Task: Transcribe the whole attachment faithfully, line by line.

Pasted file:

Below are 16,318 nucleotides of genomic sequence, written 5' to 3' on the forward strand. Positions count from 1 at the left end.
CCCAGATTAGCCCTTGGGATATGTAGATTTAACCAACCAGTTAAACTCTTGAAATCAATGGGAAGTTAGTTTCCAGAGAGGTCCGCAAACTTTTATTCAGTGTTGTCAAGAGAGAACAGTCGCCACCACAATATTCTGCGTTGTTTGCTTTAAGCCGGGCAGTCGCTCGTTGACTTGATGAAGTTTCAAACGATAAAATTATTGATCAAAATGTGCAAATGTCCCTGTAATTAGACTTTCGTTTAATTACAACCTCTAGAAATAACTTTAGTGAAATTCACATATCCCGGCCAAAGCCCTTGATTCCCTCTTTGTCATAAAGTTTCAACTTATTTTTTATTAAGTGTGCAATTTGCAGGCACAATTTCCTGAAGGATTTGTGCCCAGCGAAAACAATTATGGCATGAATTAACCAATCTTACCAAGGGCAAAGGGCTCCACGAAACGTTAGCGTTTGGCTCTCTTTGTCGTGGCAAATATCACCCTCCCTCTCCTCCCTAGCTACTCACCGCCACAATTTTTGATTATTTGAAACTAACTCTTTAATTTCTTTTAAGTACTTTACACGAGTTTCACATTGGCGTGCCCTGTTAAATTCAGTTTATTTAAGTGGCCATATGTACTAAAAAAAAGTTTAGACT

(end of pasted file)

Below are 16,318 nucleotides of genomic sequence, written 5' to 3' on the forward strand. Positions count from 1 at the left end.
CCCAGATTAGCCCTTGGGATATGTAGATTTAACCAACCAGTTAAACTCTTGAAATCAATGGGAAGTTAGTTTCCAGAGAGGTCCGCAAACTTTTATTCAGTGTTGTCAAGAGAGAACAGTCGCCACCACAATATTCTGCGTTGTTTGCTTTAAGCCGGGCAGTCGCTCGTTGACTTGATGAAGTTTCAAACGATAAAATTATTGATCAAAATGTGCAAATGTCCCTGTAATTAGACTTTCGTTTAATTACAACCTCTAGAAATAACTTTAGTGAAATTCACATATCCCGGCCAAAGCCCTTGATTCCCTCTTTGTCATAAAGTTTCAACTTATTTTTTATTAAGTGTGCAATTTGCAGGCACAATTTCCTGAAGGATTTGTGCCCAGCGAAAACAATTATGGCATGAATTAACCAATCTTACCAAGGGCAAAGGGCTCCACGAAACGTTAGCGTTTGGCTCTCTTTGTCGTGGCAAATATCACCCTCCCTCTCCTCCCTAGCTACTCACCGCCACAATTTTTGATTATTTGAAACTAACTCTTTAATTTCTTTTAAGTACTTTACACGAGTTTCACATTGGCGTGCCCTGTTAAATTCAGTTTATTTAAGTGGCCATATGTACTAAAAAAAAGTTTAGACT